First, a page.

Lobomycosis as a Disease of the Atlantic Bottle-Nosed Dolphin (Tursiops Truncatus Montagu, 1821)

D. K. CaldwellCommunications Sciences Laboratory, Biocommunications and Marine Mammal Research Facility, University of Florida, Department of Pathology, College of Medicine, University of Florida, Mycology Division, Center for Disease Control, Public Health Service, Department of Health, Education, and Welfare, Yerkes Regional Primate Center, Emory University, Route 1, Box 122, St. Augustine, Florida 32084

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Melba C. CaldwellCommunications Sciences Laboratory, Biocommunications and Marine Mammal Research Facility, University of Florida, Department of Pathology, College of Medicine, University of Florida, Mycology Division, Center for Disease Control, Public Health Service, Department of Health, Education, and Welfare, Yerkes Regional Primate Center, Emory University, Route 1, Box 122, St. Augustine, Florida 32084

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J. C. WoodardCommunications Sciences Laboratory, Biocommunications and Marine Mammal Research Facility, University of Florida, Department of Pathology, College of Medicine, University of Florida, Mycology Division, Center for Disease Control, Public Health Service, Department of Health, Education, and Welfare, Yerkes Regional Primate Center, Emory University, Route 1, Box 122, St. Augustine, Florida 32084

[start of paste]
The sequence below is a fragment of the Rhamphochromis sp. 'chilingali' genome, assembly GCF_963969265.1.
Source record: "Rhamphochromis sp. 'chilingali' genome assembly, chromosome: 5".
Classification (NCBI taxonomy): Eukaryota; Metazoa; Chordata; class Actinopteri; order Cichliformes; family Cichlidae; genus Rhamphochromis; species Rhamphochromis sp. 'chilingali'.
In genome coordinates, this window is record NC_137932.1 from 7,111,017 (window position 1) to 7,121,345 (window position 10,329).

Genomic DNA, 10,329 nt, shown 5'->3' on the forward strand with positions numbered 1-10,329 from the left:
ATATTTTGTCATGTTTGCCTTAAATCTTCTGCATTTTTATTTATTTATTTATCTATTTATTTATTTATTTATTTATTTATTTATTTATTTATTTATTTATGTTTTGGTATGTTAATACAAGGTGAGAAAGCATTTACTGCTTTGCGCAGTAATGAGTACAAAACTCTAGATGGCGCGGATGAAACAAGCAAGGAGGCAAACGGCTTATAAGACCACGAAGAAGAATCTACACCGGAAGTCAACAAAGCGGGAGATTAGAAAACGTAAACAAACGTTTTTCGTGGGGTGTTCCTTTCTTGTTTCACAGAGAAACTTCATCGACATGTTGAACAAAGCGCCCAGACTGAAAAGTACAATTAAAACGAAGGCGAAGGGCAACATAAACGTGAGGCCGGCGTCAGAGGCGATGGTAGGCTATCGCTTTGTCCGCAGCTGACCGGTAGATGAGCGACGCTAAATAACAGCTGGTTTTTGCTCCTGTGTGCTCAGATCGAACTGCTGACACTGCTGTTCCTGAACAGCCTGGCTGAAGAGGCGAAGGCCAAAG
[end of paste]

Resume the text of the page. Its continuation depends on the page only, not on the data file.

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L. AjelloCommunications Sciences Laboratory, Biocommunications and Marine Mammal Research Facility, University of Florida, Department of Pathology, College of Medicine, University of Florida, Mycology Division, Center for Disease Control, Public Health Service, Department of Health, Education, and Welfare, Yerkes Regional Primate Center, Emory University, Route 1, Box 122, St. Augustine, Florida 32084

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W. KaplanCommunications Sciences Laboratory, Biocommunications and Marine Mammal Research Facility, University of Florida, Department of Pathology, College of Medicine, University of Florida, Mycology Division, Center for Disease Control, Public Health Service, Department of Health, Education, and Welfare, Yerkes Regional Primate Center, Emory University, Route 1, Box 122, St. Augustine, Florida 32084

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H. M. McClureCommunications Sciences Laboratory, Biocommunications and Marine Mammal Research Facility, University of Florida, Department of Pathology, College of Medicine, University of Florida, Mycology Division, Center for Disease Control, Public Health Service, Department of Health, Education, and Welfare, Yerkes Regional Primate Center, Emory University, Route 1, Box 122, St. Augustine, Florida 32084

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Skin lesions on an Atlantic bottlenosed dolphin, captured off the coast of Florida, were investigated and found to be histologically and microbiologically indistinguishable from those caused in humans by Loboa loboi. All attempts to isolate the etiologic agent or to transmit the infection to mice and monkeys ended in failure. Sight records of other suspected dolphin cases of lobomycosis in Florida waters are described along with citations of two previously confirmed and published dolphin infections.

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